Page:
Turkey Hunting Blinds and Tactics

Posted by  Wednesday, September 11 2013 4:00 pm
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Things are changing in the world of turkey hunting — a sport that's more popular than ever before. Increased popularity has prompted the creation of new products designed to help hunters succeed in the woods. In turkey hunting, no single piece of gear has increased the success rate of hunters like the ground blind.

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Ground blinds are a great tool when hunting turkey, as many are designed with the turkey hunter in mind.

Over the years, if I'd been hunting from a ground blind, I probably would have an extra fan on the wall and turkey dinner in the freezer. I was often unsuccessful due to the keen eye sight of the weary old gobbler. If you want to learn how to use a ground blind and the advantages they offer turkey hunters, keep reading.

Whether you hunt with a gun or a bow, pop-up blinds are a great tool to use when hunting turkeys. For starters, blinds made today by companies such as RedHead, Primos and Ameristep are designed with the turkey hunter in mind. Hub-style blinds are easy and quick to set up. They take only seconds to open, put into place and prepare for the hunter to slip inside. If you aren't crazy about lugging a 20-pound blind around with you into the woods, most manufacturers offer a sack that holds the blind, which has shoulder straps so you can haul it into the woods on your back. They also offer small, one-man blinds that weigh a fraction of the larger blinds and conceal one man enough to shoulder a gun or draw a bow without being seen. The smaller blind outlines are easily broken up so weary game won't suspect a thing.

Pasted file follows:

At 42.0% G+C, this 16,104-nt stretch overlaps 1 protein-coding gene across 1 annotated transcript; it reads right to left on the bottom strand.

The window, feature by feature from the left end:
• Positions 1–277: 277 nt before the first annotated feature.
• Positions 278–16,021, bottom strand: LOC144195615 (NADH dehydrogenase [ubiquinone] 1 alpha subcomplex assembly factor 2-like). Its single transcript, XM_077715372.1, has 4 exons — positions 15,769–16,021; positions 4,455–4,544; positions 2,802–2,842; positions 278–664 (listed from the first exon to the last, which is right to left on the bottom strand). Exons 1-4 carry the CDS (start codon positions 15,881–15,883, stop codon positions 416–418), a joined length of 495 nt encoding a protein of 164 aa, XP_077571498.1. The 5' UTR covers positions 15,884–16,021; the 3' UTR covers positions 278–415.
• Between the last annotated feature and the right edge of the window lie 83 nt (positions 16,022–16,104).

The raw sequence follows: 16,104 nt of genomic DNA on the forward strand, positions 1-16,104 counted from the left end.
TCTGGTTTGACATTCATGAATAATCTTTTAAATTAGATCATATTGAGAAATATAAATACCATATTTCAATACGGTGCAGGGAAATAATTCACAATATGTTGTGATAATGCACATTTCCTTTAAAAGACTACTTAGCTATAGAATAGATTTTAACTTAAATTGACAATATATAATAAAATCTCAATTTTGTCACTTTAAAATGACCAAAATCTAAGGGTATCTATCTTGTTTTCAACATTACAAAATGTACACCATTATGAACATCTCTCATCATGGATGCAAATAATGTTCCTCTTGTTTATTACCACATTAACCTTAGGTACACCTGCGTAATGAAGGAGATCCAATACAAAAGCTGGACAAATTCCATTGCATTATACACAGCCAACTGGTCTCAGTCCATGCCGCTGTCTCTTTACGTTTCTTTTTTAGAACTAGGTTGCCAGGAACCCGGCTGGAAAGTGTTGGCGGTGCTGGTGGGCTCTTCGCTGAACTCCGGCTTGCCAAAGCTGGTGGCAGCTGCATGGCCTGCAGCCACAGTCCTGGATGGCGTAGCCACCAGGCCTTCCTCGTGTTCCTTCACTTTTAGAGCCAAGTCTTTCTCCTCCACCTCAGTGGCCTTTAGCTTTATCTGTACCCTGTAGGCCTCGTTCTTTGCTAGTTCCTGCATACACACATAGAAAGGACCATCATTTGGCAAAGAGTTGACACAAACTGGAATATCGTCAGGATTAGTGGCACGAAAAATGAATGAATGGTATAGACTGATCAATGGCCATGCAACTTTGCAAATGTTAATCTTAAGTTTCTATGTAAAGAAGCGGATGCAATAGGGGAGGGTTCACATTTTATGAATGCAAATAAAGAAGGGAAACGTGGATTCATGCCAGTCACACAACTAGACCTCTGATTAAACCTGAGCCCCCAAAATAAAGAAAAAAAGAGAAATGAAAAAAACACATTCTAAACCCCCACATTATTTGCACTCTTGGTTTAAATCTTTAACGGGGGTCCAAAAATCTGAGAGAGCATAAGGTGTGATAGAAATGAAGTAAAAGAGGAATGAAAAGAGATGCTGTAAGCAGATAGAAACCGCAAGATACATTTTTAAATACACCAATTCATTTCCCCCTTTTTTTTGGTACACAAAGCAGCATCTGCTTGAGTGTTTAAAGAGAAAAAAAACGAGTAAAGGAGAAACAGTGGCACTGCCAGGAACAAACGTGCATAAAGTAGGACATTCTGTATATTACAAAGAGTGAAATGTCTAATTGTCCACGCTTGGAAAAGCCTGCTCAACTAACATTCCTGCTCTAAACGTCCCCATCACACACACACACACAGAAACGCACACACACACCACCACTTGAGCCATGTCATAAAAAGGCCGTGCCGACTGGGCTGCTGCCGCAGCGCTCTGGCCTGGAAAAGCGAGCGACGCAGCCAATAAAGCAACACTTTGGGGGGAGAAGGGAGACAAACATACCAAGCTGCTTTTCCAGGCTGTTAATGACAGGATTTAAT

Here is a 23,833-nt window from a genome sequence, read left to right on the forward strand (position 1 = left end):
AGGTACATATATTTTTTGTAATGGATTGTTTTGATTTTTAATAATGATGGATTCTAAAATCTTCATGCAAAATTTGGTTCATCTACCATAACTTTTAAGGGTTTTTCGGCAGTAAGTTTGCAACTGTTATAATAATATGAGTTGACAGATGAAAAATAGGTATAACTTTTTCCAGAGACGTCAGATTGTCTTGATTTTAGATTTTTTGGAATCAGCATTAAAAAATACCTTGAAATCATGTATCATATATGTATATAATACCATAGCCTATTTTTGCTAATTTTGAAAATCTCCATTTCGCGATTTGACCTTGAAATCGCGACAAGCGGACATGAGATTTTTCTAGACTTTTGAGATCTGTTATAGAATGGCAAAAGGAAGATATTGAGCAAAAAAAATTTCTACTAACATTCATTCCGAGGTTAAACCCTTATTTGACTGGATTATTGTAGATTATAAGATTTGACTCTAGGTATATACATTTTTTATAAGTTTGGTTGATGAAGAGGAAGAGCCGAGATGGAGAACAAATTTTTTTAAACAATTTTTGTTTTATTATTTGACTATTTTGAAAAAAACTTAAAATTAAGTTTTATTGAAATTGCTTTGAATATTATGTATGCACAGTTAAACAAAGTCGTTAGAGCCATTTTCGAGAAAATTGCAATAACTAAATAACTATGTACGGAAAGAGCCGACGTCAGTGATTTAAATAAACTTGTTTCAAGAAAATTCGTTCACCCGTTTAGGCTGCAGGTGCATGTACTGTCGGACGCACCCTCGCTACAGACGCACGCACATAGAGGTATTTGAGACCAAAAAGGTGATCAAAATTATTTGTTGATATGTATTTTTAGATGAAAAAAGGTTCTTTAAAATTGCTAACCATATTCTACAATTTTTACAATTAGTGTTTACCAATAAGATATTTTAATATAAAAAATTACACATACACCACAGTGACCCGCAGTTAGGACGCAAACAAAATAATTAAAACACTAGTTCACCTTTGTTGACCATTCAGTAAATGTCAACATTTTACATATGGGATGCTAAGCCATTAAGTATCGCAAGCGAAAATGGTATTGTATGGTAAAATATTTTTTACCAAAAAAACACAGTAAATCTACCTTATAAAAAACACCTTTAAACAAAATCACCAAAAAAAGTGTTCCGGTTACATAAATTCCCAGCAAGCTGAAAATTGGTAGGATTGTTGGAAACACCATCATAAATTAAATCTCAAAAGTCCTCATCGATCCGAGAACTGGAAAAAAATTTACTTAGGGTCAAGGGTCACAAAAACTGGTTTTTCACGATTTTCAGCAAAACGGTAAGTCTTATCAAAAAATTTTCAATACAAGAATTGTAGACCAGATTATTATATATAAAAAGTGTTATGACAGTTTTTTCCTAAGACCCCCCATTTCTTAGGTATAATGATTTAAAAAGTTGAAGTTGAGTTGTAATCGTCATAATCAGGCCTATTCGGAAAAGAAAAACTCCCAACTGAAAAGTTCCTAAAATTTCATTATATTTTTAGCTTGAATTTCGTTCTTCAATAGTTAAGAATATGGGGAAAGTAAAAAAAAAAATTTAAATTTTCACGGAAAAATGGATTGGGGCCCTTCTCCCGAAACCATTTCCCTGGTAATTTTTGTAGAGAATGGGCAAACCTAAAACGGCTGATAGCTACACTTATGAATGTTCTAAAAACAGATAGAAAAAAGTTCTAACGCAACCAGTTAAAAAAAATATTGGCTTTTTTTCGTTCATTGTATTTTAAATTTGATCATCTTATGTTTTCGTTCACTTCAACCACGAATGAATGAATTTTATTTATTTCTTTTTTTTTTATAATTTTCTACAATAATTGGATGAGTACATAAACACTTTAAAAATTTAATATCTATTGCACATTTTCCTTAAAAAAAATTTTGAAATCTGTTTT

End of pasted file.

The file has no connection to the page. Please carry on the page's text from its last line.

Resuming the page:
Using a pop-up blind offers many advantages. For instance, it's never fun to sit out in the woods on a cool spring day while it is raining or drizzling. With a pop-up blind, you will most likely stay dry and will be able to hunt longer because you are not uncomfortable and damp. Being wet quickly shortens a day in the field. Pop-up blinds allow you to set up in places you previously wouldn't have been able to.